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Mayo Clinic has non-invasive heart test

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          HEALTH TIPS - Friday, February 23, 2007
               "News That Keeps You Healthy"


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                 Telemetry monitoring vital

MAYWOOD, Ill., -- A Loyola University study suggests people 
hospitalized for a stroke should receive continuous cardiac 
rhythm monitoring for at least 24 hours. Currently, only 
some stroke patients are put on telemetry, which electronic-
ally sends patients' heart rhythm and other cardiac data 
captured by machines in a patient's room to a central loca-
tion in the hospital. There it is displayed on computer 
screens for staff to monitor for abnormalities on an ongo-
ing basis. "Many patients have paroxysmal or otherwise 
'silent' arrhythmias, which may not show up until after a 
stroke occurs," said study co-author Dr. Michael Schneck, 
associate professor of neurology at Loyola University's 
Stritch School of Medicine in Maywood, Ill.  "Continuous 
cardiac rhythm monitoring allows for the discovery of un-
suspected paroxysmal abnormalities, such as atrial fibril-
lation, which may be important in determination of anti-
thrombotic therapy post stroke," said Schneck. "Also, 
atrial fibrillation is a predictive factor for severe 
stroke as well as early death with acute ischemic stroke."

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           Study may help explain Parkinson's disease

LOS ANGELES, -- UCLA scientists have found a gene that makes 
embryos male and forms the testes is also produced by the 
brain region targeted by Parkinson's disease. "Men are 1.5 
times more likely to develop Parkinson's disease than women," 
said Dr. Eric Vilain, associate professor of human genetics 
at the David Geffen School of Medicine at UCLA. "Our findings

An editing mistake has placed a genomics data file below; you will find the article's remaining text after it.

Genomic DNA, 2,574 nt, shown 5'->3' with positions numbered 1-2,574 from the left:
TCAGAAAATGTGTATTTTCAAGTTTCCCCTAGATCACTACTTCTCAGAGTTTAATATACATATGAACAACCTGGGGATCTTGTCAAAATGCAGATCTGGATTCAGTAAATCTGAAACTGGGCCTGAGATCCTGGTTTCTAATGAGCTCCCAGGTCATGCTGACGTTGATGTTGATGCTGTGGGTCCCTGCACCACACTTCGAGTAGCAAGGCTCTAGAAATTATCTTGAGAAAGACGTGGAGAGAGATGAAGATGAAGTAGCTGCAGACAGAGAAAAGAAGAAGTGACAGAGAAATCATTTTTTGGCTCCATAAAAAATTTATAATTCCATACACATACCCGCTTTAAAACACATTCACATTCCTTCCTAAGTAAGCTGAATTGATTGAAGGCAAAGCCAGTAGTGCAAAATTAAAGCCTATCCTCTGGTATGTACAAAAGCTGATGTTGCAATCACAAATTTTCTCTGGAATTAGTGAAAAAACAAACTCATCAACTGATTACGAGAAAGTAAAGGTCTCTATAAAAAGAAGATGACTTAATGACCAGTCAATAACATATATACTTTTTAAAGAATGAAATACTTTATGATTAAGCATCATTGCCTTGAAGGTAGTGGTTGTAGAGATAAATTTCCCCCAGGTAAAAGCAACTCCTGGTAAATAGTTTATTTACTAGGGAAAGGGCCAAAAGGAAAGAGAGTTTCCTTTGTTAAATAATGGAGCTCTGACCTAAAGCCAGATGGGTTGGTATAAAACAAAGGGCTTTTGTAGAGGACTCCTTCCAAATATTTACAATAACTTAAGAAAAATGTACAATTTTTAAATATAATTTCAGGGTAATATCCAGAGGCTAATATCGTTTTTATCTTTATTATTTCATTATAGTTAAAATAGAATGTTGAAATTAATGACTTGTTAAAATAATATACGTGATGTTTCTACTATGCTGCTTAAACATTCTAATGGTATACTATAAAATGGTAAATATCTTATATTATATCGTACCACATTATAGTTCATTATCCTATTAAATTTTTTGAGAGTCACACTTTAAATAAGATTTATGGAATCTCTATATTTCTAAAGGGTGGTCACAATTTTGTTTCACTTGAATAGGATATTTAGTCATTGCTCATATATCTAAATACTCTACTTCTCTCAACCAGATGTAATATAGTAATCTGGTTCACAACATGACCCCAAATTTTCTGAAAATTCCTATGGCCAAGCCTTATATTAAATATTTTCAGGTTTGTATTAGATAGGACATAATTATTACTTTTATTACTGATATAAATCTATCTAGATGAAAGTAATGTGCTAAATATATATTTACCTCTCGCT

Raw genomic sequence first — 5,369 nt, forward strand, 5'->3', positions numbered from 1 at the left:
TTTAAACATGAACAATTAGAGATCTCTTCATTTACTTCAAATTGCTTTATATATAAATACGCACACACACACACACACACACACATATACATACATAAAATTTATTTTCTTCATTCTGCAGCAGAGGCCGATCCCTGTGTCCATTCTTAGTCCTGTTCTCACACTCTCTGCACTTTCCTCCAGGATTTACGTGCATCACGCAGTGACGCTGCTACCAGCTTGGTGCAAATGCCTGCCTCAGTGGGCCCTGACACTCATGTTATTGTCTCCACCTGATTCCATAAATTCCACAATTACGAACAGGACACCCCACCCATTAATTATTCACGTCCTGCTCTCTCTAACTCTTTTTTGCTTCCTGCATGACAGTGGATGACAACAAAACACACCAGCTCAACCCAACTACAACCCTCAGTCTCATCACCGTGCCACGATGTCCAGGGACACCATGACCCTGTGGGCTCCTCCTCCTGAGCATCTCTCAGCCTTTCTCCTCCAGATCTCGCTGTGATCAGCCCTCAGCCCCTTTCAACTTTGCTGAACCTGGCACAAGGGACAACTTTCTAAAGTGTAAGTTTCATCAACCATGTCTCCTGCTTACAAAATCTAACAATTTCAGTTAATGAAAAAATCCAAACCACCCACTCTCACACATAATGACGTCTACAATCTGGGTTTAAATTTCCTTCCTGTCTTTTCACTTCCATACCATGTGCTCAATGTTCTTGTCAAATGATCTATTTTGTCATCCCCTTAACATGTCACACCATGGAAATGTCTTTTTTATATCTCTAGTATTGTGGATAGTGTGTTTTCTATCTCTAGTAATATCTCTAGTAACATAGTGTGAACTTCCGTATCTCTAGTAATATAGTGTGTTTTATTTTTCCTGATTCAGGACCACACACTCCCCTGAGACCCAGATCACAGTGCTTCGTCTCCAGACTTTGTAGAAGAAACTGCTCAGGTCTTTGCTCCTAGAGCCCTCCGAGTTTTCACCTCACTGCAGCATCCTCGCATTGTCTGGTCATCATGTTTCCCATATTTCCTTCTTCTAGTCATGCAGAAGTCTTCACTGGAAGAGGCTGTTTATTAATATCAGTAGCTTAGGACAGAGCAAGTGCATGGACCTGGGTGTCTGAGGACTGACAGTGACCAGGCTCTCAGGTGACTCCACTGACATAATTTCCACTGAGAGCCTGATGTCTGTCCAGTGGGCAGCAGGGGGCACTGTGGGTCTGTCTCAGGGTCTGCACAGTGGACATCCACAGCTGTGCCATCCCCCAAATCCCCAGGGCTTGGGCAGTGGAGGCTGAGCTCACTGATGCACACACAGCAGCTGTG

may offer new clues to how the disorder affects men and women 
differently, and shed light on why men are more susceptible 
to the disease." In 1990, British researchers identified SRY 
as the gene that determines gender and makes embryos male. 
Located on the male sex chromosome, SRY manufactures a pro-
tein that's secreted by cells in the testes. Vilain's team 
traced the SRY protein to a region of the brain called the 
substantia nigra, which deteriorates in Parkinson's disease.
"For the first time, we've discovered the brain cells that 
produce dopamine depend upon a sex-specific gene to function 
properly," Vilain said. "We've also shown SRY plays a central 
role not just in the male genitals, but also in regulating 
the brain." 

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          Mayo Clinic has non-invasive heart test

ROCHESTER, Minn., -- A Mayo Clinic research team in Minnesota, 
using a simple, non-invasive tool, has discovered an associa-
tion between artery stiffness and coronary artery calcium.
Researchers say the test might lead to a more accurate assess-
ment of heart disease risk in adults with no symptoms. Dr. 
Iftikhar Kullo notes about 40 percent of the American public 
is considered at moderate risk for heart disease, yet nearly 
half of all heart attacks occur without warning. "We need to 
do a better job of screening people," said Kullo. "This test 
has that potential." The aortic pulse wave velocity test 
measures how fast the pulse wave travels down the aorta, the 
major artery arising from the heart. A slower pulse wave 
means the artery is more elastic and healthier; a faster 
wave means the artery is stiffer and less healthy. 

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Copyright 2007 by UPI. All rights reserved.

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